Mounting transport fuel stocks add new twist to VLSFO specs
Shifting fundamentals in European transport fuel markets have affected operational requirements for shipowners using VLSFO, as blenders alter feedstocks to make their economics work amid the coronavirus pandemic while the bunkering industry grapples with this year’s lower sulfur content rules.
Travel restrictions due to the pandemic led to plunging demand for gasoline and diesel while shipping operations continued, changing the blending components entering the bunker pool.
With demand for road fuel weaker, refiners cut back on gasoline production amid sharply narrower fluid catalytic cracking margins. Low sulfur vacuum gasoil subsequently struggled to find a home as a refinery feedstock for gasoline, particularly through April and early May when the impact of lockdown measures were felt the most.
“The statistics we have seen suggested that…at the start of the COVID crisis…as gasoline demand fell away, vacuum gasoil didn’t have anywhere to go, so it then came into the bunker blending pool,” Global Manager for Quality and Claims at marine fuel management company Integr8, Chris Turner, said in a webinar hosted by the company June 18.
This collapse in demand led to prices for LSVGO falling to values not seen since January 2002, assessed at $134.75/mt April 27.
VGO bunker blends
With VGO so readily available and cheap during this time, many looked to use the product in the VLSFO blending pool as storage was strained for all oil products.
“Strength in VLSFO pricing can make disposition of VGO molecules into the bunker pool more attractive than running the FCC full,” S&P Global Platts Analytics said in its March Refinery Outlook.
Known to be waxy in nature, an increase in VGO bunker blends resulted in a spike in pour point properties, Integr8’s Turner said.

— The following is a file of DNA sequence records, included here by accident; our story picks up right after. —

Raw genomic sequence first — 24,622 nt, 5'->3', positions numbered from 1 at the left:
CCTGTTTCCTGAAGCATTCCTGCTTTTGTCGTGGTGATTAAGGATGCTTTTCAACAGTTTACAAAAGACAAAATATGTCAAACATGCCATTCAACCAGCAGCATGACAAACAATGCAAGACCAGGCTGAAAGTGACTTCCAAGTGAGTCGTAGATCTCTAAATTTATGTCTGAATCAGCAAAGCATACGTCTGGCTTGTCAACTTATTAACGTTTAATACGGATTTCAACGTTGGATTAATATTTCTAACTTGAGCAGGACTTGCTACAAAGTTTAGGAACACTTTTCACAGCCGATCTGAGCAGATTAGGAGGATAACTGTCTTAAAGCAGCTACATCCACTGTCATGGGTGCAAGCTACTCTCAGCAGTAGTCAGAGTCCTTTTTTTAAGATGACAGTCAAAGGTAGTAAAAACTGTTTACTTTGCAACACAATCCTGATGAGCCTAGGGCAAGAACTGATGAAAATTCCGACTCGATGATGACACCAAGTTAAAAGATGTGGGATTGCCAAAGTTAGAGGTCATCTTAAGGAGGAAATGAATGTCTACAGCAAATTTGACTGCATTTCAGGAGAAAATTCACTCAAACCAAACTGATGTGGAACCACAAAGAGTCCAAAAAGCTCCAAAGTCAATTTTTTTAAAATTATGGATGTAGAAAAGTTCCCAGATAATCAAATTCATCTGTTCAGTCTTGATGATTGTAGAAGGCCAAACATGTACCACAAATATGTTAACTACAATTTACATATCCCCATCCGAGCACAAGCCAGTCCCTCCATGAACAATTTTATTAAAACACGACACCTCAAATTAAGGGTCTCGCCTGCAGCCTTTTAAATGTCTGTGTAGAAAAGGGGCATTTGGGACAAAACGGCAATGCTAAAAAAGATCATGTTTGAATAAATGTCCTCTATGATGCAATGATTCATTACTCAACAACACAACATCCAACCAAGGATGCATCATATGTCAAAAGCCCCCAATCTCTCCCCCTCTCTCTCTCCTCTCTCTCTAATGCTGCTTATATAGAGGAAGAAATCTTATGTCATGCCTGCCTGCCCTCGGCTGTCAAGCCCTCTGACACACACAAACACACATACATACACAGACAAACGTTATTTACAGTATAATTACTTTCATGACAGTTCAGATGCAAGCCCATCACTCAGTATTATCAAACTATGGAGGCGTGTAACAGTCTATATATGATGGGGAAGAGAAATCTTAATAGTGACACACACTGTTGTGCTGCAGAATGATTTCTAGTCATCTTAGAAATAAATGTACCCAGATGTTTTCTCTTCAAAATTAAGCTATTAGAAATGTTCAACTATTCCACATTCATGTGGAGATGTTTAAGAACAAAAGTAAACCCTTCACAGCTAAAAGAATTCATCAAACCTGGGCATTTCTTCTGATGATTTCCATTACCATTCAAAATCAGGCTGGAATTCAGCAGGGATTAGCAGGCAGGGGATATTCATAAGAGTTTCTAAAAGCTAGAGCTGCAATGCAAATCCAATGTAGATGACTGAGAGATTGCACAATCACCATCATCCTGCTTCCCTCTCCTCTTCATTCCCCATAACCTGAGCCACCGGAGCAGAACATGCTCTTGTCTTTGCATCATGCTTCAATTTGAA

Joint industry guidance published last year recommended that bunker fuels are kept at least 10 degrees Celsius above the pour point to avoid wax deposits and ensure the fuel remains “pumpable.” In extreme conditions, waxy deposits can block filters causing fuel starvation and possible engine shutdown.
Since countries Europe started easing lockdowns, however, a gradual recovery in the gasoline market appears to be affecting the bunker blending pool once again, as players shift their attention instead to blends including distillates such as gasoil.
A pick-up in gasoline and diesel demand has been reflected in higher VGO demand. Its value has more than doubled since the end of April, with LSVGO CIF NWE assessed at $280/mt June 24.
“Now we have seen a little bit of a drop in pour point, because of the fact that the gasoline market is recovering a little bit,” Integr8’s Turner said.
“Because we now have a narrowing of the crack between VLSFO and the distillates, we’re now seeing an increase in distillate blends [in bunker fuels].”
On March 20, during the peak of the pandemic, the spread between 0.5%S marine fuel FOB Rotterdam barge cracks and 0.1%S gasoil FOB ARA barge cracks was $5.38/b. This compares with $1.33/b June 24.
As a consequence of the narrowing spread, “we’re seeing the viscosity fall again,” Turner said.
“Lower VLSFO viscosity has been linked with a number of potential issues, from purification difficulties to stability and ignition problems,” Anton Shamray, Senior Research Analyst at Integr8 has said previously.
One market source noted that there are many variants of VLSFOs in the market, both region- and blender-specific. “There are different streams of product from everyone.”
While the pricing impact of IMO 2020 — the International Maritime Organization’s stricter rule on sulfur content in shipping fuel that came into force in January — has been put on the back-burner by the coronavirus, surplus supply across global oil markets is adding a new twist to VLSFO specifications.
However, while the changing varieties of VLSFO and other effects of the coronavirus have certainly kept shipowners on their toes so far this year, transitioning into an IMO 2020 world has been relatively seamless, analysts say.